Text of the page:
Colin Salmon attends the Royal World Premiere of ‘Skyfall’ at the Royal Albert Hall on October 23, 2012 in London, England. (Photo by Eamonn McCormack/Getty Images)
Black British actors are taking Hollywood by storm. In recent years more and more have been cast in on-screen roles, not just in big budget U.S. films but also on American television. In fact, nowadays it is highly likely a Brit will be found starring in a major Hollywood movie or hit TV series. Currently, U.S. television boasts several black British actors who are regular cast members in popular shows like Homeland and Game of Thrones.
“I love British actors,” says Brooks Jackson Colyar, a Los Angeles-based agent who represents actors and comedians. “I am fascinated they can take that accent and turn it into everyday American English,” she adds. Black British actor David Oyelowo, 36, is a classic example. Born in the Oxford to Nigerian parents, Oyelowo was best known in the UK for playing an intelligence officer in the television drama series Spooks.
He decided to quit London for Los Angeles in 2008 and hasn’t looked back since. For the past five years Oyelowo has worked back-to-back. Last year he broke out in big roles such as the villainous Steven Jacobs in Rise of the Planet of the Apes and then the preacher in The Help.
This year the ambitious actor has been in heaven. Oyelowo has starred in George Lucas’ Red Tails and Lee Daniels’ The Paperboy. He’s received rave reviews for his performance in the indie flick, Middle of Nowhere, and has ended the year with a sterling performance in Steven Spielberg’s Lincoln ahead of the release of Jack Reacher, starring Tom Cruise.
Oyelowo is not alone. Other notable examples include Chiwetel Ejiofor, Thandie Newton, Adrian Lester, Colin Salmon, Eamonn Walker and Naomie Harris — who have all starred in box office hits. Others, such as Idris Elba, Marsha Thomason, Ricky Whittle and Marianne Jean-Baptiste have achieved considerable success on American television.
Despite some reservations these roles could have gone to homegrown talent, most in the industry welcome actors from across the pond. “It’s great when any black actor works and they are all phenomenal talents,” says Sheryl Gripper, founding executive director of Atlanta’s annual BronzeLens Film Festival.
Screen and stage actress Sheryl Lee Ralph agrees. “I welcome the kind of black talent we see coming across the pond,” she said. “I only wish we could go over there and work but the door doesn’t seem to be open to us.”
This begs the question why are so many black actors quitting the UK to re-launch and reinvigorate their careers in America.
David Oyelowo attends TheWrap’s Awards Season Screening Series Presents ‘Middle Of Nowhere’ on November 20, 2012 in Los Angeles, California. (Photo by Valerie Macon/Getty Images for TheWrap)
One explanation is that the UK is a smaller market, which in itself means its film and television industry can’t compete with the Hollywood machine. So although Britain has a strong theater culture [often used a training ground for young actors to hone their skills] as well as several long-running television shows, its film industry is lagging behind Hollywood productions.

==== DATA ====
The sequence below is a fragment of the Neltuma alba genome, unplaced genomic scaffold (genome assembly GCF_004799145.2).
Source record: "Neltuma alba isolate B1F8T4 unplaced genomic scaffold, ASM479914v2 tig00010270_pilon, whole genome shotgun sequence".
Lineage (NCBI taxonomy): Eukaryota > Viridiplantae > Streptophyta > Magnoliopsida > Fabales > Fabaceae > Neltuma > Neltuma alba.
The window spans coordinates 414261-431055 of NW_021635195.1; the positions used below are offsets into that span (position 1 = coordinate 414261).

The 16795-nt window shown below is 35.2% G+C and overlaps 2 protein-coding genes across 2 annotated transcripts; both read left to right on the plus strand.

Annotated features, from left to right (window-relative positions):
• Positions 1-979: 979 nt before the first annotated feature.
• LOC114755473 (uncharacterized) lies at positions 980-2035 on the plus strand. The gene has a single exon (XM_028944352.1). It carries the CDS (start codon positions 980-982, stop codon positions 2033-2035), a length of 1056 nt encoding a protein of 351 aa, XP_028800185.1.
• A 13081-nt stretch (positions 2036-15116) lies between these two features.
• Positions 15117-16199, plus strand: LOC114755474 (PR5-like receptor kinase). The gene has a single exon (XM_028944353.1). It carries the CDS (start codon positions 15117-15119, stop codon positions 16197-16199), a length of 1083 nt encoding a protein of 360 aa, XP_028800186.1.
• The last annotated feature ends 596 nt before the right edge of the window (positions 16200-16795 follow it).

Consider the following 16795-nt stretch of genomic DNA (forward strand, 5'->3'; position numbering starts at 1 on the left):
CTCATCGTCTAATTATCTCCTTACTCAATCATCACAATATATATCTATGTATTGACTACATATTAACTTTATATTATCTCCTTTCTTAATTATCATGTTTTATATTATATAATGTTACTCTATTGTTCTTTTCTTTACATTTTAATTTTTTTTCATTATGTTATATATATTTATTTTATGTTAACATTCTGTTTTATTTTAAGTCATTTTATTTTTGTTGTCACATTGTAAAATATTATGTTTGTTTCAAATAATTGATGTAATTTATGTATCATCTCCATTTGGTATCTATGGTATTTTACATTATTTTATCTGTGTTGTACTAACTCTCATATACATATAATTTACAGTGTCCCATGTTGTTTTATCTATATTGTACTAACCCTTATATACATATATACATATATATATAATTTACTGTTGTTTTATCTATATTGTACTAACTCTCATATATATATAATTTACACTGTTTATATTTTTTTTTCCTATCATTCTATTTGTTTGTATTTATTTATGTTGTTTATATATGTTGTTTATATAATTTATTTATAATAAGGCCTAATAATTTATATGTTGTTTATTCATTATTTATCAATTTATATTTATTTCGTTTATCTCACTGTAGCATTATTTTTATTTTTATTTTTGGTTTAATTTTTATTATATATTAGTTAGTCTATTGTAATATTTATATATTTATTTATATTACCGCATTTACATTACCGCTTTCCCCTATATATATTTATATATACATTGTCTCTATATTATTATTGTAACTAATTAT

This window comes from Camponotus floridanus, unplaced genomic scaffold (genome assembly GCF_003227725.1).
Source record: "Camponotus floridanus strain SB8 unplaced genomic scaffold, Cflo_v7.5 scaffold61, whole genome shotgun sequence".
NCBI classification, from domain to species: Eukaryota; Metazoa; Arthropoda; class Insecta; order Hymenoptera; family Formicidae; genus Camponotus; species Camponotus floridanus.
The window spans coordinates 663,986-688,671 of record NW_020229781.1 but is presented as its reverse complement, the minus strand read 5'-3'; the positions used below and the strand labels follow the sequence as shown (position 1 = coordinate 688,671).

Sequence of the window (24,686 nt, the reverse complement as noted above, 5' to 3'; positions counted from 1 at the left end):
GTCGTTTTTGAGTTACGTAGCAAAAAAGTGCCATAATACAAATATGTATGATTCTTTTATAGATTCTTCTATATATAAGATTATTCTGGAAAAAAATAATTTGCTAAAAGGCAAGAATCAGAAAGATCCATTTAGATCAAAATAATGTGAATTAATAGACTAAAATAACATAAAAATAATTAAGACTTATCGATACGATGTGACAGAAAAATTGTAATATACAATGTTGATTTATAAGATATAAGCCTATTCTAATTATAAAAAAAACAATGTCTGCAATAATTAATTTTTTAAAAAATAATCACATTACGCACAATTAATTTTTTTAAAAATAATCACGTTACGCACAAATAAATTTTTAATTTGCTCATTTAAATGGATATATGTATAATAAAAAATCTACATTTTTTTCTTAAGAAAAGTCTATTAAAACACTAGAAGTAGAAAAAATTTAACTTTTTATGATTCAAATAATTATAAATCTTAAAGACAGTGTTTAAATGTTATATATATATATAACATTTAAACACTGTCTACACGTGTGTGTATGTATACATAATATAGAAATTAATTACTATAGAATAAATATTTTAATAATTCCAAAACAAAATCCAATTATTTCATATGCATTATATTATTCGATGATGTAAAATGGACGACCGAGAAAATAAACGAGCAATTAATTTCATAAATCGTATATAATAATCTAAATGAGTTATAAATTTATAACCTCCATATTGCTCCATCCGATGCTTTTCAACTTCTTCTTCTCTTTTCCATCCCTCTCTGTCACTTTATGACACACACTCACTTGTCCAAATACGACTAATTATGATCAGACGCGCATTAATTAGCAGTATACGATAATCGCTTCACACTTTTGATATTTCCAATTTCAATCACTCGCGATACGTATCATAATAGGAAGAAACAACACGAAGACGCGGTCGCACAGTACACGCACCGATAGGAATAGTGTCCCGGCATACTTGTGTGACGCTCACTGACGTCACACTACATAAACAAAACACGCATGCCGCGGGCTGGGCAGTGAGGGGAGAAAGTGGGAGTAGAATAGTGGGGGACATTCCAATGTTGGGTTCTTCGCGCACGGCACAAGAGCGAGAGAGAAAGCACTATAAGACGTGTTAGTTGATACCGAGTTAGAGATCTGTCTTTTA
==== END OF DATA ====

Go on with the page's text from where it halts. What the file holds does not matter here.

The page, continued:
“Hollywood around the globe is seen as the central honeypot for those looking to gain global recognition for their art,” says Femi Oguns, founder and CEO ofIdentity Drama School, Europe’s first ever black drama school, and acting agency, Identity Agency Group. “For that very reason it attracts actors from all walks of life, British black actors included.”
Money is also a factor. Not only do Hollywood movies have higher production budgets than British films, they have significantly more leverage to spend on marketing and distribution.
Though, others say the problem isn’t solely about economics but race. Acclaimed black British actor David Harewood, 47, who stars in the hit U.S. drama Homeland, has spoken publicly about the lack of meaty on-screen roles and opportunities for black actors in the UK.
In January, Harewood said he was forced to go to America to win a starring role. “Unfortunately, there really aren’t that many roles for authoritative, strong, black characters in this country,” he said at the London screening of his hit show Homeland.
Oguns agrees that the UK industry has more work to do. “The opportunities in the UK for black actors are few, steadily improving, but limited,” he says. “To some degree at times it feels as though we are still stuck in the dark ages, where the color is seen before the ability.”
However, up-and-coming black British actor Lanre Malaolu, 22, says there are still viable options in theater and UK television. “I believe there is work here, you just have to fight against a lot of people to get it.”
Malaolu, who has recently completed a stint at the world-renowned Royal Shakespeare Company, says he may consider pursuing openings stateside at some point in his career but, “I feel like my work here is far from done.”
And of course Hollywood is as susceptible to racial prejudice as everywhere else. Speaking at the Sundance film festival in January, Spike Lee said he made his latest flick, Red Hook Summer, on a low budget partly to avoid Hollywood. “They know nothing about black people.”
So it may just be that Hollywood has a way to go but the British TV and film industry is still catching up.
article by Kunbi Tinuoye via thegrio.com